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    Irish Rowers Look To Build On Successful International Summer On Water

    FIGHTING IRISH Junior Erin Boxberger (center) won a gold medal for the United States in the W8+ event at the Under-23 World Rowing Championships this summer
    FIGHTING IRISH
    Junior Erin Boxberger (center) won a gold medal for the United States in the W8+ event at the Under-23 World Rowing Championships this summer
    FIGHTING IRISH

    Sept. 30, 2013

    By Renee Peggs

    No drama. No ego. This is not about you.

    So reads a recent Tweet from University of Notre Dame senior rower Molly Bruggeman. Pretty humble words from a woman whose list of accomplishments and honors is longer than an eight-boat.

    Most notably, Bruggeman was one of 21 rowers named last year to the Collegiate Rowing Coaches Association (CRCA) Pocock All-America first team. In June, she received the invitation again. That recognition propelled her into an elite class of only two rowers in Notre Dame history to secure multiple first-team All-America honors.

    Easily stowing her ego, Bruggeman took an international opportunity at the Under 23 World Championships in July to cheer on Notre Dame teammates who were also members of top-10 finishing crews.

    “Racing in Linz, Austria was an amazing experience,” Bruggeman said. “Not only was I representing the United States and Notre Dame on an international level for the second time but I was joined by two of my teammates, Erin Boxberger and Ailish Sheehan.”

    Sheehan, the first international Notre Dame rower to qualify for the Under 23 World Championships, aided Ireland's W4- boat to the top time in their repechage heat to also earn a trip to the A final. The Ireland entry captured a top-five result after placing fourth in the Grand Final in Austria.

    Freshman Hilary Shinnick, also representing her home country of Ireland, was a member of the B final winning boat at the World Junior Championships in the W2x, placing seventh overall in the event in August.

    Bruggeman raced in the U23 women's quad, which is a historically competitive event at the international level. The American crew ultimately placed sixth in a competitive championship race that was won by Romania.

    “The collegiate rowing system in the U.S. is dominated by sweep rowing and does not emphasize a lot of sculling,” Bruggeman said. “So it was fun to develop my skills as a sculler this summer and race at such a high level. After qualifying directly through from our heat, the Grand Final race was one of the hardest and closest races I have ever competed in. It was amazing to have six boats across all within 3.5 seconds at the finish line, and I couldn't more proud to be have been a part of it.”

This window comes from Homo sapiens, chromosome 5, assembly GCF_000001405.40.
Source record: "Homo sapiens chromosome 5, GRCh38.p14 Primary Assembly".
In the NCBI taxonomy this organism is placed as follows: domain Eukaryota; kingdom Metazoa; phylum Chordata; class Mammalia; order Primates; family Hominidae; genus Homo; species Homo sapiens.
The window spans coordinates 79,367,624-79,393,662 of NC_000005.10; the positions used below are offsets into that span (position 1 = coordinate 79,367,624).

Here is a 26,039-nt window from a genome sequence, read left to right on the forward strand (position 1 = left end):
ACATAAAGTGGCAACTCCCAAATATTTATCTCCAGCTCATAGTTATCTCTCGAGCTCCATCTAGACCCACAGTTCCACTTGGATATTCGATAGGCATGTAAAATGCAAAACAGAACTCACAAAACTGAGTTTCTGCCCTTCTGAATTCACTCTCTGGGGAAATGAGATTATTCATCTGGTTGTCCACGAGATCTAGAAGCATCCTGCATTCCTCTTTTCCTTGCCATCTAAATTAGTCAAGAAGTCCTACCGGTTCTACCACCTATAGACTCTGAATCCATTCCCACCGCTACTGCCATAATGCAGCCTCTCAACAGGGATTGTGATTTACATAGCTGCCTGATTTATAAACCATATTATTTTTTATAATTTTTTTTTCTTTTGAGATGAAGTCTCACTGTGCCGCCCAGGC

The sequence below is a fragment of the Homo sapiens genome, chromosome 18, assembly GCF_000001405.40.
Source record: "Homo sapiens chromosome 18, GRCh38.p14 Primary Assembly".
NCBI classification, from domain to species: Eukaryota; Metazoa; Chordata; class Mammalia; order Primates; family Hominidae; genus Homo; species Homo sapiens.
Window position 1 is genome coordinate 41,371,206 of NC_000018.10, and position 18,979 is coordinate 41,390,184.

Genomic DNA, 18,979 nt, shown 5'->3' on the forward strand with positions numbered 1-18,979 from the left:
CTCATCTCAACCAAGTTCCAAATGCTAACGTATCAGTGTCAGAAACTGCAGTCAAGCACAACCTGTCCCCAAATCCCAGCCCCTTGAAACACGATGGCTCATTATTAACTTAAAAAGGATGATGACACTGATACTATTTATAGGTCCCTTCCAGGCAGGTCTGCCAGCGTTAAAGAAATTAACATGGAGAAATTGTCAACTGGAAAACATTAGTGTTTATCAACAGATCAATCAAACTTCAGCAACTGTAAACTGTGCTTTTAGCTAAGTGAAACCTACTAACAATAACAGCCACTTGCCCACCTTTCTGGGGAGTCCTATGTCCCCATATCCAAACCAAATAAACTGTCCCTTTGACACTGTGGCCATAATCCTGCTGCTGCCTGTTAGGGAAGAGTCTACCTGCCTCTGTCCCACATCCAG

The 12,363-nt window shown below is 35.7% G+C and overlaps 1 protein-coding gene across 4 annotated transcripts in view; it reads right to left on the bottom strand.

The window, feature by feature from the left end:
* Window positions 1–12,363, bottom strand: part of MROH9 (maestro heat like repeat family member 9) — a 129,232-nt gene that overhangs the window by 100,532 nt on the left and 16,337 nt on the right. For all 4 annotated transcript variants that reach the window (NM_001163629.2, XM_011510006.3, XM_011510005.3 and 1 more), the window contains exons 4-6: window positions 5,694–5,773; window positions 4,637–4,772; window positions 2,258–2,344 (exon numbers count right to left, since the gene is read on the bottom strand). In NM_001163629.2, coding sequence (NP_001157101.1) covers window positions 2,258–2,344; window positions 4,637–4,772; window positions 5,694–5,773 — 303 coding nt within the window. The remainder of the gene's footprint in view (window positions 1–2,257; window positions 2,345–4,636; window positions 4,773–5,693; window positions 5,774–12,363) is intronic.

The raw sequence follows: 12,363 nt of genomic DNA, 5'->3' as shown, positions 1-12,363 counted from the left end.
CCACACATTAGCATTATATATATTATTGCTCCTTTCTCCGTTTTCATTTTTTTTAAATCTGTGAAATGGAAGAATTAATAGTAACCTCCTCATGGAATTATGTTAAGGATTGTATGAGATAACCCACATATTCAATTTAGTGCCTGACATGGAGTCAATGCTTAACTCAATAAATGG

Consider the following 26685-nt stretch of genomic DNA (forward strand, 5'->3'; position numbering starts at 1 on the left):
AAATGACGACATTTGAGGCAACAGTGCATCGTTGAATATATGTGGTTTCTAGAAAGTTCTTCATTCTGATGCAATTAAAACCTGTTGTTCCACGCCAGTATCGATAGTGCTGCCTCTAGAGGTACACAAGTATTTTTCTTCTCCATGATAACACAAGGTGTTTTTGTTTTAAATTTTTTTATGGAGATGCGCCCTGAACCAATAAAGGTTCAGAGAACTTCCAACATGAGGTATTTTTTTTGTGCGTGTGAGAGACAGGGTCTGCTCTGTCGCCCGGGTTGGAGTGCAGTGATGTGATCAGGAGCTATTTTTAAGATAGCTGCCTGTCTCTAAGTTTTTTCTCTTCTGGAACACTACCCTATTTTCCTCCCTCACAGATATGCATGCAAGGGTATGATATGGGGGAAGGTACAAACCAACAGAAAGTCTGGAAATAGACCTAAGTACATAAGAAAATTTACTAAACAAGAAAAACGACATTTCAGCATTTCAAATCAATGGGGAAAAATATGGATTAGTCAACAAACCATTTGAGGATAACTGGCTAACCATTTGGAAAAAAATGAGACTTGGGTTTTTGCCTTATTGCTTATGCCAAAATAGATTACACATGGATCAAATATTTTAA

Bruggeman brings her now-veteran understanding of world-class competition back to the 2013-14 Irish rowing team.

    “I took this summer as a great learning experience and hope to continue that success into this season with the Irish,” she said. “As we enter into our first year in the Atlantic Coast Conference and we look to another shot at the NCAA Championship, it helps me to keep races like that Grand Final in the back of my head to keep me focused and motivated for what's to come with another exciting year with the Irish."

    Boxberger was actually a member of the U.S. W8+ boat that won the gold medal at the championships in Austria.

    “Standing up on the podium, receiving our gold and listening to our national anthem was overwhelming and amazing,” Boxberger said. “I felt so completely proud to represent a country where there are opportunities for any athlete to advance to the highest level and prove what they can do."

    The luck of the Irish crossed other international borders this summer, as teammate Ellen Gleadow discovered last month at the 2013 Canada Games. Racing for her home province, Gleadow and other U23 rowers from British Columbia steered a course to gold medals in both the W2x and W4x events.

    “Team Ontario was our biggest competition,” Gleadow said. “Many of their rowers came straight from the U23 World Championships. The races themselves were pretty exciting with challenging water conditions on the first few days, with wind delays and boats swamping. We faced stiff competition in both the quad and the double; we definitely had to fight for our medals.”

    For the Fighting Irish women’s rowing team, success is best when it’s shared.

    Notre Dame will send select crews to compete at the 49th Head of the Charles Regatta on Oct. 19-20 in Boston, Mass.


     

     

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